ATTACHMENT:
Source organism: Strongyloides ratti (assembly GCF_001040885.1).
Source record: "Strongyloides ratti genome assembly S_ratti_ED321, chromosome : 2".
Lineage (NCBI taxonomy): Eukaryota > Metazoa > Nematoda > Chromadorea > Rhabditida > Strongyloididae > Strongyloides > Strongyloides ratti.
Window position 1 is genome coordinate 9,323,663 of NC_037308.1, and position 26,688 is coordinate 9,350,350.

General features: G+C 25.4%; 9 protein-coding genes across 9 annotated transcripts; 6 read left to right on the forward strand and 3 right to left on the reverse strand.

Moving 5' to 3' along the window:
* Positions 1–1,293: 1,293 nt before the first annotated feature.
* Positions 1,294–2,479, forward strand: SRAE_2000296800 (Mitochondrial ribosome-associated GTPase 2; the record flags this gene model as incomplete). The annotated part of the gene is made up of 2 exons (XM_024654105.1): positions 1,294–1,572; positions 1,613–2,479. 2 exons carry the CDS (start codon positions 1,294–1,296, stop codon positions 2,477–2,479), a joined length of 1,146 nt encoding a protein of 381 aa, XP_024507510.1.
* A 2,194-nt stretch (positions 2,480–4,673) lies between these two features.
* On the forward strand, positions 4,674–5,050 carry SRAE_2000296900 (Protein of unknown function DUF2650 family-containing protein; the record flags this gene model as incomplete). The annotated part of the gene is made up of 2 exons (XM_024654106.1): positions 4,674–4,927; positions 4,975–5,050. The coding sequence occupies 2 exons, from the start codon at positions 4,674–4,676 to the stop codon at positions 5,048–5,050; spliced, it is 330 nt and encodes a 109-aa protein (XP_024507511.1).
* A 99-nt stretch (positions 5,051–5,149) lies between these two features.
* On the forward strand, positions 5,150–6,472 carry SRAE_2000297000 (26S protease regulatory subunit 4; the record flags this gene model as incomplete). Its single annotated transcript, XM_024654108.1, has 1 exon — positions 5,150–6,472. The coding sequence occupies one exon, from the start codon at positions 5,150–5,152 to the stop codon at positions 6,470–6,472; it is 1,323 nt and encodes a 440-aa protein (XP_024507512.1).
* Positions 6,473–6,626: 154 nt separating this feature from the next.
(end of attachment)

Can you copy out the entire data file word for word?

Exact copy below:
Source organism: Strongyloides ratti (assembly GCF_001040885.1).
Source record: "Strongyloides ratti genome assembly S_ratti_ED321, chromosome : 2".
Lineage (NCBI taxonomy): Eukaryota > Metazoa > Nematoda > Chromadorea > Rhabditida > Strongyloididae > Strongyloides > Strongyloides ratti.
Window position 1 is genome coordinate 9,323,663 of NC_037308.1, and position 26,688 is coordinate 9,350,350.

General features: G+C 25.4%; 9 protein-coding genes across 9 annotated transcripts; 6 read left to right on the forward strand and 3 right to left on the reverse strand.

Moving 5' to 3' along the window:
* Positions 1–1,293: 1,293 nt before the first annotated feature.
* Positions 1,294–2,479, forward strand: SRAE_2000296800 (Mitochondrial ribosome-associated GTPase 2; the record flags this gene model as incomplete). The annotated part of the gene is made up of 2 exons (XM_024654105.1): positions 1,294–1,572; positions 1,613–2,479. 2 exons carry the CDS (start codon positions 1,294–1,296, stop codon positions 2,477–2,479), a joined length of 1,146 nt encoding a protein of 381 aa, XP_024507510.1.
* A 2,194-nt stretch (positions 2,480–4,673) lies between these two features.
* On the forward strand, positions 4,674–5,050 carry SRAE_2000296900 (Protein of unknown function DUF2650 family-containing protein; the record flags this gene model as incomplete). The annotated part of the gene is made up of 2 exons (XM_024654106.1): positions 4,674–4,927; positions 4,975–5,050. The coding sequence occupies 2 exons, from the start codon at positions 4,674–4,676 to the stop codon at positions 5,048–5,050; spliced, it is 330 nt and encodes a 109-aa protein (XP_024507511.1).
* A 99-nt stretch (positions 5,051–5,149) lies between these two features.
* On the forward strand, positions 5,150–6,472 carry SRAE_2000297000 (26S protease regulatory subunit 4; the record flags this gene model as incomplete). Its single annotated transcript, XM_024654108.1, has 1 exon — positions 5,150–6,472. The coding sequence occupies one exon, from the start codon at positions 5,150–5,152 to the stop codon at positions 6,470–6,472; it is 1,323 nt and encodes a 440-aa protein (XP_024507512.1).
* Positions 6,473–6,626: 154 nt separating this feature from the next.